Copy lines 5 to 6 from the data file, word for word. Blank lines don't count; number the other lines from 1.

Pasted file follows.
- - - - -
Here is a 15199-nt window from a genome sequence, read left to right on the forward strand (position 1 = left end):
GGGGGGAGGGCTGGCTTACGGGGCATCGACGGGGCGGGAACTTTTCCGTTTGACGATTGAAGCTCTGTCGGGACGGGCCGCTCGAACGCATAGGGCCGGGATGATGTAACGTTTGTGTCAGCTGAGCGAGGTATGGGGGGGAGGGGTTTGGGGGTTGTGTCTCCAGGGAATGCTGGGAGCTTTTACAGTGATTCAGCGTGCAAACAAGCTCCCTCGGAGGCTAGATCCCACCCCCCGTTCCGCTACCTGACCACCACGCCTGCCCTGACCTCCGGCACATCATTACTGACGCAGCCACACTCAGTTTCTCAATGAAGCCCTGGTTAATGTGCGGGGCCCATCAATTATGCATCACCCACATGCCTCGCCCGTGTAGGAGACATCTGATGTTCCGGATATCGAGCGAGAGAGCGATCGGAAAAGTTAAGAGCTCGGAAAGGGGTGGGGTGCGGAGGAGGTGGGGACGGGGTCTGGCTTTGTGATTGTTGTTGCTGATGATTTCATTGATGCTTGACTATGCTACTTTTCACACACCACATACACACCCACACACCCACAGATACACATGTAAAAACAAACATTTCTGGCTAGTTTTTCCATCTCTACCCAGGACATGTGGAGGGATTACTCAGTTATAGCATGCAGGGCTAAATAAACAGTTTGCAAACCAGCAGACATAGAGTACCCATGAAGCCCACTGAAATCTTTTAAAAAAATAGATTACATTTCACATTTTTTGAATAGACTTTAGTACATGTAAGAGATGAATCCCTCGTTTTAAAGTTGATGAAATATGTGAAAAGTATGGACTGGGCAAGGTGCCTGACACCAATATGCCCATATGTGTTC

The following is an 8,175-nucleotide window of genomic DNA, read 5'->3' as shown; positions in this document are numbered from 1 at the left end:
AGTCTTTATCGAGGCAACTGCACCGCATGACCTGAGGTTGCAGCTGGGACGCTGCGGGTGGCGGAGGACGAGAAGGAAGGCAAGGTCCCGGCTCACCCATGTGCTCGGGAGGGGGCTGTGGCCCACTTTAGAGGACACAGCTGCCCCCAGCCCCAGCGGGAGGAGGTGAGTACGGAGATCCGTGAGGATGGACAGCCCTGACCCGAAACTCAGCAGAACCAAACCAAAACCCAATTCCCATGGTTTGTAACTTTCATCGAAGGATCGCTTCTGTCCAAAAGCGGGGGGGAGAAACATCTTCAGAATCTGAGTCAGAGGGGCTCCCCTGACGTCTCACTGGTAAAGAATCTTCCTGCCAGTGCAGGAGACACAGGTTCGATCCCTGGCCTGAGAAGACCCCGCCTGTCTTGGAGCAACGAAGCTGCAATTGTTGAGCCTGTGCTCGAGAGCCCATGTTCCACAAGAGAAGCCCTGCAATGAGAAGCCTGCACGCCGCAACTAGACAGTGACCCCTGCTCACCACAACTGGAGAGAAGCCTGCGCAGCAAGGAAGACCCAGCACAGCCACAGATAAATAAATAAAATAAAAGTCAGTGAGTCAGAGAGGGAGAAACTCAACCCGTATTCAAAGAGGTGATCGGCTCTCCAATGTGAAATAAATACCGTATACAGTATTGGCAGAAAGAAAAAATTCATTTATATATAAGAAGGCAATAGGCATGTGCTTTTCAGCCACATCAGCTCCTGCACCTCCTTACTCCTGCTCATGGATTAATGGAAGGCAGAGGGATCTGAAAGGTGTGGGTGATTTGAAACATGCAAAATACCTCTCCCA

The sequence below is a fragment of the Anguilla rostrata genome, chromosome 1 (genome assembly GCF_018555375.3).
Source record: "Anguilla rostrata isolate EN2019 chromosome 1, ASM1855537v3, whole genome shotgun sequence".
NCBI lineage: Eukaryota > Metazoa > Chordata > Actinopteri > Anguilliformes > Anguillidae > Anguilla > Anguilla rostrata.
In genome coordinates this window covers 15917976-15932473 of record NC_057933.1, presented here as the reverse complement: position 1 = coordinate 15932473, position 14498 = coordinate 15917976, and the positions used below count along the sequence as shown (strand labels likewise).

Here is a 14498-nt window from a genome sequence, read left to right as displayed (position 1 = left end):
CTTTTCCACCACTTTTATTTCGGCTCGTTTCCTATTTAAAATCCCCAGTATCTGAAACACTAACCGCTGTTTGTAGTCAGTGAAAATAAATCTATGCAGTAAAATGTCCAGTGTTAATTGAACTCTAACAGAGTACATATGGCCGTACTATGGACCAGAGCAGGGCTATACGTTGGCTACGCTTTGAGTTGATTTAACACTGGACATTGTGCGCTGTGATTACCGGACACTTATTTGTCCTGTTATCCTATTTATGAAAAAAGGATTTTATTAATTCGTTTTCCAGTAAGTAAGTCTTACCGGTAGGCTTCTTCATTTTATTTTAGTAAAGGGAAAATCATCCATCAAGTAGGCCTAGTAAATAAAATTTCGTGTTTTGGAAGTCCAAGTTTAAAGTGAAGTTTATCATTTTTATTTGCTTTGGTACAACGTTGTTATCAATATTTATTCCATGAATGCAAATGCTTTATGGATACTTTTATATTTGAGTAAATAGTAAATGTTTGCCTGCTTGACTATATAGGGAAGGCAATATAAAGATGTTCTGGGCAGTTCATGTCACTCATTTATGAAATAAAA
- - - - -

The sequence below is a fragment of the Anguilla rostrata genome, chromosome 1 (genome assembly GCF_018555375.3).
Source record: "Anguilla rostrata isolate EN2019 chromosome 1, ASM1855537v3, whole genome shotgun sequence".